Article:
Thursday, October 15, 2009

2 for 3 and Catch Up...

Well, I made it 2 for 3 of my classes today...Quiz in Greek, check...Paper for Theology, check...Quiz for Literature, crap. And, not only just a quiz, but a quiz on James Joyce's A Portrait of the Artist As A Young Man. A unique novel containing a few patches of rather good writing, and quite a few descriptions of the movement of the soul from a receptivity to reality to a turned-inward, exaltation of the creative powers of man. ...It has some distubring images and leaves one feeling rather heavy. While I was happy to keep that book out of my bag as I went to class today, the 10 question quiz left me feeling just as heavy as I realized how many of the details didn't stick...

Oh well. And now the name of the game is Catch Up. While laying in bed, watching House and taking a 2 and 1/2 hour nap sounded and felt great yesterday, it has left me behind in 3 of my 4 classes, and we'll take the tally again tonight to check for progress on the 4th class.

To continue in the color of grey, I'll leave you with one of the poems we read in 2oth century literature today. It's by Wilfred Owen, a war poet, I think most known for his poem Dulce Et Decorum Est. This poem is called The Last Laugh.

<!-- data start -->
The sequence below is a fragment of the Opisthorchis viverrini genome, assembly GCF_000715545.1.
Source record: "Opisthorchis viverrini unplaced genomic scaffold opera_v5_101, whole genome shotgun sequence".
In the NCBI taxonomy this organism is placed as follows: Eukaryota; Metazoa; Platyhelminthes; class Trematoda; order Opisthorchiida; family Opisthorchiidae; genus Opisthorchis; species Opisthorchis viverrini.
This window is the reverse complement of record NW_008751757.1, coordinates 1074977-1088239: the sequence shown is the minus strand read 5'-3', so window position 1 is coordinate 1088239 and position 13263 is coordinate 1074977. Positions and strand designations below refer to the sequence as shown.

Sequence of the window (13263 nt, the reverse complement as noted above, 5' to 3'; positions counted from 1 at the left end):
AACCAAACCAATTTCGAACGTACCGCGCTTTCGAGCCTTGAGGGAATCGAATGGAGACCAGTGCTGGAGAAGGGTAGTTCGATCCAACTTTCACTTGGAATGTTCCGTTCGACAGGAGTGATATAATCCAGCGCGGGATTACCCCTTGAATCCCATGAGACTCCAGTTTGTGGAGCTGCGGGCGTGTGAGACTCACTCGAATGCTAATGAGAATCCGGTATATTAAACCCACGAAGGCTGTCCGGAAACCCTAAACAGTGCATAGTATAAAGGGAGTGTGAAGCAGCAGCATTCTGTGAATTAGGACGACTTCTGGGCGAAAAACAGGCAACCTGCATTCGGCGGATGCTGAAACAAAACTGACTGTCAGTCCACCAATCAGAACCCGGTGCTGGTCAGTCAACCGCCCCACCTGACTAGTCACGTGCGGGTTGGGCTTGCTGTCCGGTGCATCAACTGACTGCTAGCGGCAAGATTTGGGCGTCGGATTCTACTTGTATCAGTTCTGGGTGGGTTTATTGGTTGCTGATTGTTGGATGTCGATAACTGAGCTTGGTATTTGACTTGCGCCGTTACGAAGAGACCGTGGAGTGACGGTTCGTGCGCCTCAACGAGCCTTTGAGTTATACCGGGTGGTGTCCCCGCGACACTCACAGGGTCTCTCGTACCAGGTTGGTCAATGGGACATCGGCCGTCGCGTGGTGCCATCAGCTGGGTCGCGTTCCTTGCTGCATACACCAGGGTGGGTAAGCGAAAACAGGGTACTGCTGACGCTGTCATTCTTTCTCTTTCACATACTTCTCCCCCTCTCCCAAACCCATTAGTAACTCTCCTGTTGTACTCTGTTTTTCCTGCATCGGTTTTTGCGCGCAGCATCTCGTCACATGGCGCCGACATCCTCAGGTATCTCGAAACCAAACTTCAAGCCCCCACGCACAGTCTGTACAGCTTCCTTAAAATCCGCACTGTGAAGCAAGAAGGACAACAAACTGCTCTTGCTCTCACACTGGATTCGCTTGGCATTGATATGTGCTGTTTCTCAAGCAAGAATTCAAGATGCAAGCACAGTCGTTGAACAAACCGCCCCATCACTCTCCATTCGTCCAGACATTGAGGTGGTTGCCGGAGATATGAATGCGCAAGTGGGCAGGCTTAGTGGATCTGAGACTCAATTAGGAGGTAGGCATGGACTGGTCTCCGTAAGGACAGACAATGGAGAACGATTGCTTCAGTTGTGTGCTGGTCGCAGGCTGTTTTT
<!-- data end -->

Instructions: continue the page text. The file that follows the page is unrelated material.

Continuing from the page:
'O Jesus Christ! I'm hit,' he said; and died.
Whether he vainly cursed, or prayed indeed,
The Bullets chirped--In vain! vain! vain!
Machine-guns chuckled,--Tut-tut! Tut-tut!
And the Big Gun guffawed.

Another sighed,--'O Mother, mother! Dad!'
Then smiled, at nothing, childlike, being dead.
And the lofty Sharpnel-cloud
Leisurely gestured,--Fool!
And the falling splinters tittered.

'My Love!' one moaned. Love-languid seemed his mood,
Till, slowly lowered, his whole face kissed the mud.
And the Bayonets' long teeth grinned;
Rabbles of Shells hooted and groaned;
And the Gas hissed.

In this poem, Owen uses the opposite of rhyme: rather than changing the consonants to have rhymes, he uses consonant rhymes and changes the vowels: example, the end of lines 1 and 2: died and indeed. and the end of lines 6 and 7: Dad and dead. Anyway, at this point the movement of poetry went from a glorified sense of war to the dismal war that ended all wars--humanity is dying and technology in warfare is now killing us. The machinery takes on a personal tone as it chuckles, guffaws, gestures, hoots, groans and hisses. Sometimes don't you just feel this way? Everything is kicking you while you're down, even things that don't kick.

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